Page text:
by Andrey Kuznetcov
03/03/2004 | 11:27 PM
USB 2.0 interface has become an inalienable part of any contemporary computer, but the device connected to this port will not always perform at its maximum. The reason for this phenomenon is most frequently the use of various USB 2.0 controllers designed by different manufacturers, which actually demonstrate different efficiency in real life. They are exactly the ones to blame in most cases, when your super-fast external storage device, for instance, doesn’t show the desires speed.
In this situation it is necessary to make sure that the USB 2.0 controller in your system will not act as a limiting factor for the performance of your external device. Since the manufacturers roll out new USB 2.0 controllers every now and then, it makes sense to compare the performance of the newcomers with the already selling models. This is exactly what we are going to do today: we will check out the performance and efficiency of the new USB 2.0 solution from VIA.
Not so long ago there appeared a new USB 2.0 controller from the Taiwanese VIA Company. It was VT6212. This solution is intended to replace its predecessor known as VT6202. We have already devoted a lot of time to the performance investigations of USB 2.0 controllers by different manufacturers and of course, we couldn’t leave out the new solution from VIA. Especially, since VT6202 appeared a little bit below our expectations in the previous test session.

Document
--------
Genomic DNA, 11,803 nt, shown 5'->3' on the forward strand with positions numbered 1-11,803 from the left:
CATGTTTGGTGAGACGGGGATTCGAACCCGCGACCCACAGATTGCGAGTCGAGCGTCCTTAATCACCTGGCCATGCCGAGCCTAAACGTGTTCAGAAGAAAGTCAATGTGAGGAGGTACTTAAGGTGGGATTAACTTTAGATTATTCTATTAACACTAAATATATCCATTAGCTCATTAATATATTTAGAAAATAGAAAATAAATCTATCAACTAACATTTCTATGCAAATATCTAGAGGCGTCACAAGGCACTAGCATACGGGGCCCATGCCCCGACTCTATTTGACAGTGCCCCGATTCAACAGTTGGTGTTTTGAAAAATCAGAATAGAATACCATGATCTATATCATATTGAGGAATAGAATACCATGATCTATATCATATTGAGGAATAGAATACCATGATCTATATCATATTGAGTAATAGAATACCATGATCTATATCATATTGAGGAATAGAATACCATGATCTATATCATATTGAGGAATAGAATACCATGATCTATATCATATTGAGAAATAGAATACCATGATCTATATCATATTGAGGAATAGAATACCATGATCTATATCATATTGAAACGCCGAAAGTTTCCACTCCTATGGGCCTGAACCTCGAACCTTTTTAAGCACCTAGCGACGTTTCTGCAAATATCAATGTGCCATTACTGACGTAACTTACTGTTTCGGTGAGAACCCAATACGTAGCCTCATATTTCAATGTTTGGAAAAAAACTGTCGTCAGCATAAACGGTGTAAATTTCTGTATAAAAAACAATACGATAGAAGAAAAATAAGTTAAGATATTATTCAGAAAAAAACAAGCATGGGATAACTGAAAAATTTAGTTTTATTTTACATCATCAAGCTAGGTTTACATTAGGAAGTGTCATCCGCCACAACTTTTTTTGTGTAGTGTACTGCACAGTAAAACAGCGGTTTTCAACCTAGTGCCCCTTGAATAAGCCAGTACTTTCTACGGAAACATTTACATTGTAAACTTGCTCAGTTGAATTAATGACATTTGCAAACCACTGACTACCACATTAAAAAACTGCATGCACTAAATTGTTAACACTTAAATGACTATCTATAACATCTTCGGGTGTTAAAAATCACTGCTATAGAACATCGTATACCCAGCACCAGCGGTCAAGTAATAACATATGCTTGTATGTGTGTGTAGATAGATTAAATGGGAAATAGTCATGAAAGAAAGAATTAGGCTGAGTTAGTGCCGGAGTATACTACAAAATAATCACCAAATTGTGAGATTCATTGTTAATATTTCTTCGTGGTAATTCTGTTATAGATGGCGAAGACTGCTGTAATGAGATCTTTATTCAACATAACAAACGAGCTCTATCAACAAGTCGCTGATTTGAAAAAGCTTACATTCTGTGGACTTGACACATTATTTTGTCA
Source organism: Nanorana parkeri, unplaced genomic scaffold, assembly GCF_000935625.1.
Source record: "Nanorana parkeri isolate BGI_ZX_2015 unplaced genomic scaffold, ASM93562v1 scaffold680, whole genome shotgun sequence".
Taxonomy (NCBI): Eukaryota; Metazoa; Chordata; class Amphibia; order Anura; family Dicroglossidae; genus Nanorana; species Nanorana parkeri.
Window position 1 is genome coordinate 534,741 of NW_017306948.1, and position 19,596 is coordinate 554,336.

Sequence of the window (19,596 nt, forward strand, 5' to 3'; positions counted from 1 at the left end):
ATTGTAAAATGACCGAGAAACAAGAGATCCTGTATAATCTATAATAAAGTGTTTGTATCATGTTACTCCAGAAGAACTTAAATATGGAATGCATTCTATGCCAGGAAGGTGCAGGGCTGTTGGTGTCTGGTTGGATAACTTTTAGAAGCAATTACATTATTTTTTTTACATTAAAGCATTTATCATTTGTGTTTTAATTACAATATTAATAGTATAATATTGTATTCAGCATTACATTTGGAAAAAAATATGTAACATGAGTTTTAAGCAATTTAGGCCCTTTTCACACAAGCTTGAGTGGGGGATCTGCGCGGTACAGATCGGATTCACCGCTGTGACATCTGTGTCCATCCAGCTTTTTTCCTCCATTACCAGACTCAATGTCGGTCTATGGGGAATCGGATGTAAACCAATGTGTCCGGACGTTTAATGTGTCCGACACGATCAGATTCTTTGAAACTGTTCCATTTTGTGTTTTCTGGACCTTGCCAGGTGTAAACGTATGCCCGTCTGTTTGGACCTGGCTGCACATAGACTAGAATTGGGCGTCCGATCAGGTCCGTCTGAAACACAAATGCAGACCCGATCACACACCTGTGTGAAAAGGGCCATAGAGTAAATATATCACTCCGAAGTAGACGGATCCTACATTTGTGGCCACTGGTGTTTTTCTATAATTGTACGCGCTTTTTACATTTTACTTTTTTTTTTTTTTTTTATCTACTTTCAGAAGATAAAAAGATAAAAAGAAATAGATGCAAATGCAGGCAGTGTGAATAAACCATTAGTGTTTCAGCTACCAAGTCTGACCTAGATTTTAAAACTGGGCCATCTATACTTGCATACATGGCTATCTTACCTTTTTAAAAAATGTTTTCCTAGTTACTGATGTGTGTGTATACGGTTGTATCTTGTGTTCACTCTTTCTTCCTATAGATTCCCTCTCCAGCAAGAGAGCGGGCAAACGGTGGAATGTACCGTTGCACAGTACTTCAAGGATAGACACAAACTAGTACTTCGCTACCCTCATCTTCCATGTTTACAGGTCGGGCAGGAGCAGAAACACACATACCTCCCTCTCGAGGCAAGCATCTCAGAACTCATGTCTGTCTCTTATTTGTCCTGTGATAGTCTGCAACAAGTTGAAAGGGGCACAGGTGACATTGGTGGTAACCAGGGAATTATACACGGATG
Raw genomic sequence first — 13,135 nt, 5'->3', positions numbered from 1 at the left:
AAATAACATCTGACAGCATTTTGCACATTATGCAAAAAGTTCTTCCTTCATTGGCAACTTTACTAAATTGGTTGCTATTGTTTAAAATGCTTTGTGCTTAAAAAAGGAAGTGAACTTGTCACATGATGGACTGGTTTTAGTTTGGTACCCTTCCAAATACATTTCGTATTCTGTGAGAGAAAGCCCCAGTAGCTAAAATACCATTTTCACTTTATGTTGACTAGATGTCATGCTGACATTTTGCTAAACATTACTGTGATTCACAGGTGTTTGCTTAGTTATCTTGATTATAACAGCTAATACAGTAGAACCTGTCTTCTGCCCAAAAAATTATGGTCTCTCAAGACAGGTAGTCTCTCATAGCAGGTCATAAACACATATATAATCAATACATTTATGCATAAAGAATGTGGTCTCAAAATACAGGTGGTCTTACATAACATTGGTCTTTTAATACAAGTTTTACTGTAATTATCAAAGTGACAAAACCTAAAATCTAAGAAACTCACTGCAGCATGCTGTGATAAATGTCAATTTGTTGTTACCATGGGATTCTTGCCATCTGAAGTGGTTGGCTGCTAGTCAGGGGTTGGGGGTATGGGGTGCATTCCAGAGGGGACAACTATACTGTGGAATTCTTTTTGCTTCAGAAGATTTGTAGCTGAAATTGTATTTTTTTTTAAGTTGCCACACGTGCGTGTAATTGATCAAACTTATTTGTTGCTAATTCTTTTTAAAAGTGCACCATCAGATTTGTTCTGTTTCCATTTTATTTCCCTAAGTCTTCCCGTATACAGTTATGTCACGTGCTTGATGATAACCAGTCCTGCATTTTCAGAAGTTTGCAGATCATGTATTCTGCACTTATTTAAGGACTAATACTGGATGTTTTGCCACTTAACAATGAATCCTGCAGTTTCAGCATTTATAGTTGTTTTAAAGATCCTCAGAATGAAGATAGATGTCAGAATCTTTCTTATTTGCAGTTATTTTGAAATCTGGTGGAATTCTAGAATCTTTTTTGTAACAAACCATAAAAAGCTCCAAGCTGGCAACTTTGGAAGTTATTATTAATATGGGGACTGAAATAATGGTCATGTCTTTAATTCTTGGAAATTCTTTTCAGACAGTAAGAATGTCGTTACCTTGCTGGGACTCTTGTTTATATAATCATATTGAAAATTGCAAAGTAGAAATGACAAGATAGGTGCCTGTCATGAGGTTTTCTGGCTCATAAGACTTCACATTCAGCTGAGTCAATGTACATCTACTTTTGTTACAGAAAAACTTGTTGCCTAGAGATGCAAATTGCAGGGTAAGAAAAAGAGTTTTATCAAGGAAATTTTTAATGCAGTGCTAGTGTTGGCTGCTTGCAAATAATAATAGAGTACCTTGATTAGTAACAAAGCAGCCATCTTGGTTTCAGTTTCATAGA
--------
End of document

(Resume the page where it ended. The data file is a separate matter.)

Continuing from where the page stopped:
So, what is so special about VT6212. In our case it was a PCI controller card. In order to give it a more detailed description I would like to draw a few parallels with the older product, VT6202. Just like its predecessor, VT6212 supports 4 ports (downstream). Here there is nothing unexpected. And regarding all the rest, I would like to point out a few positive changes. The manufacturer claims that the new controller consumes less power, boasts higher actual interface bandwidth and supports PCMCIA Cardbus, which makes it suitable for mobile and low-profile computer systems.